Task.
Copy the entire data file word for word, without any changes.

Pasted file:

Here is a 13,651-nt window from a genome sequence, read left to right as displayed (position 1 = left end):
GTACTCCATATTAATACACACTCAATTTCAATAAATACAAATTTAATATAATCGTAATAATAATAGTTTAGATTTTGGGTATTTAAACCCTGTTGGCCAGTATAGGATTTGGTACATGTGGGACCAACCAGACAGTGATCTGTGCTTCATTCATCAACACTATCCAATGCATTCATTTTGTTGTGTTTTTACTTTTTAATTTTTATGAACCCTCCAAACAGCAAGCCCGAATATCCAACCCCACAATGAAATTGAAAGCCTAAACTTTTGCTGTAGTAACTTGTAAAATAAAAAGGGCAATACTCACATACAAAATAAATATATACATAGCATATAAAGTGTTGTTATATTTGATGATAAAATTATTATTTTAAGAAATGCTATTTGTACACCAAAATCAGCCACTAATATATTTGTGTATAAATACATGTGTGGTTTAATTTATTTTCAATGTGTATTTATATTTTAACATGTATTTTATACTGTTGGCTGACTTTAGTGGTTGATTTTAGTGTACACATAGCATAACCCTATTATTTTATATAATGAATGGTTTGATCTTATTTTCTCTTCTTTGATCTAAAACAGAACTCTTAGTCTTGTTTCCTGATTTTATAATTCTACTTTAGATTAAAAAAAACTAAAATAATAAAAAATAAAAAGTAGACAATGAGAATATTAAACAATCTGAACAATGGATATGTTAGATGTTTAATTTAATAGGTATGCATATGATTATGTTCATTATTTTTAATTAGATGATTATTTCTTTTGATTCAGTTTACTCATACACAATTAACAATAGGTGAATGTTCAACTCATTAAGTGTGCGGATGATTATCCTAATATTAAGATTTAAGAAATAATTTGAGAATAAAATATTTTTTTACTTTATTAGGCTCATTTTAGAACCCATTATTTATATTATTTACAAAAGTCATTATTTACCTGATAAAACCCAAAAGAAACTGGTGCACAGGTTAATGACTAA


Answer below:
Here is a 13,651-nt window from a genome sequence, read left to right as displayed (position 1 = left end):
GTACTCCATATTAATACACACTCAATTTCAATAAATACAAATTTAATATAATCGTAATAATAATAGTTTAGATTTTGGGTATTTAAACCCTGTTGGCCAGTATAGGATTTGGTACATGTGGGACCAACCAGACAGTGATCTGTGCTTCATTCATCAACACTATCCAATGCATTCATTTTGTTGTGTTTTTACTTTTTAATTTTTATGAACCCTCCAAACAGCAAGCCCGAATATCCAACCCCACAATGAAATTGAAAGCCTAAACTTTTGCTGTAGTAACTTGTAAAATAAAAAGGGCAATACTCACATACAAAATAAATATATACATAGCATATAAAGTGTTGTTATATTTGATGATAAAATTATTATTTTAAGAAATGCTATTTGTACACCAAAATCAGCCACTAATATATTTGTGTATAAATACATGTGTGGTTTAATTTATTTTCAATGTGTATTTATATTTTAACATGTATTTTATACTGTTGGCTGACTTTAGTGGTTGATTTTAGTGTACACATAGCATAACCCTATTATTTTATATAATGAATGGTTTGATCTTATTTTCTCTTCTTTGATCTAAAACAGAACTCTTAGTCTTGTTTCCTGATTTTATAATTCTACTTTAGATTAAAAAAAACTAAAATAATAAAAAATAAAAAGTAGACAATGAGAATATTAAACAATCTGAACAATGGATATGTTAGATGTTTAATTTAATAGGTATGCATATGATTATGTTCATTATTTTTAATTAGATGATTATTTCTTTTGATTCAGTTTACTCATACACAATTAACAATAGGTGAATGTTCAACTCATTAAGTGTGCGGATGATTATCCTAATATTAAGATTTAAGAAATAATTTGAGAATAAAATATTTTTTTACTTTATTAGGCTCATTTTAGAACCCATTATTTATATTATTTACAAAAGTCATTATTTACCTGATAAAACCCAAAAGAAACTGGTGCACAGGTTAATGACTAA